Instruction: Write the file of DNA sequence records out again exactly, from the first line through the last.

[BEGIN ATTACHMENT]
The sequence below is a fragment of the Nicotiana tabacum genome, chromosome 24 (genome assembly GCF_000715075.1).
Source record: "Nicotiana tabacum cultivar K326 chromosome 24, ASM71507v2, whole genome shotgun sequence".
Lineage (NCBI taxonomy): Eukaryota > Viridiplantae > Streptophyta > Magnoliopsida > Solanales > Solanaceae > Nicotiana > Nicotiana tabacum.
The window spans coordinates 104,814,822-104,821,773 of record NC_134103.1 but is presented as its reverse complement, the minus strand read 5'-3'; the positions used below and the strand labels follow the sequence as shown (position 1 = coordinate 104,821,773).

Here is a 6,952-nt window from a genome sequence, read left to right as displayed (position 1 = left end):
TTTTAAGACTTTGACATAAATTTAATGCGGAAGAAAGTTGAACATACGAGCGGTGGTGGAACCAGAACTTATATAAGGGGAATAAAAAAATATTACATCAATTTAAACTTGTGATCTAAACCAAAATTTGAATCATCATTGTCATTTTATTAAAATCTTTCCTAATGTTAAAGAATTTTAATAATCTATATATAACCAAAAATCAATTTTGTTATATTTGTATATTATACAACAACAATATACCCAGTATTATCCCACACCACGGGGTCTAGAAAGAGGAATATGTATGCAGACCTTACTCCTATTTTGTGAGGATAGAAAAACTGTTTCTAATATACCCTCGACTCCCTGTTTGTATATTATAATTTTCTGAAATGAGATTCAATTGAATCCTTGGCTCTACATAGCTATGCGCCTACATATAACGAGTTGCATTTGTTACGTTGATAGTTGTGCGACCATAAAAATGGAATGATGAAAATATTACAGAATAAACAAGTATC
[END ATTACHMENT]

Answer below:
The sequence below is a fragment of the Nicotiana tabacum genome, chromosome 24 (genome assembly GCF_000715075.1).
Source record: "Nicotiana tabacum cultivar K326 chromosome 24, ASM71507v2, whole genome shotgun sequence".
Lineage (NCBI taxonomy): Eukaryota > Viridiplantae > Streptophyta > Magnoliopsida > Solanales > Solanaceae > Nicotiana > Nicotiana tabacum.
The window spans coordinates 104,814,822-104,821,773 of record NC_134103.1 but is presented as its reverse complement, the minus strand read 5'-3'; the positions used below and the strand labels follow the sequence as shown (position 1 = coordinate 104,821,773).

Here is a 6,952-nt window from a genome sequence, read left to right as displayed (position 1 = left end):
TTTTAAGACTTTGACATAAATTTAATGCGGAAGAAAGTTGAACATACGAGCGGTGGTGGAACCAGAACTTATATAAGGGGAATAAAAAAATATTACATCAATTTAAACTTGTGATCTAAACCAAAATTTGAATCATCATTGTCATTTTATTAAAATCTTTCCTAATGTTAAAGAATTTTAATAATCTATATATAACCAAAAATCAATTTTGTTATATTTGTATATTATACAACAACAATATACCCAGTATTATCCCACACCACGGGGTCTAGAAAGAGGAATATGTATGCAGACCTTACTCCTATTTTGTGAGGATAGAAAAACTGTTTCTAATATACCCTCGACTCCCTGTTTGTATATTATAATTTTCTGAAATGAGATTCAATTGAATCCTTGGCTCTACATAGCTATGCGCCTACATATAACGAGTTGCATTTGTTACGTTGATAGTTGTGCGACCATAAAAATGGAATGATGAAAATATTACAGAATAAACAAGTATC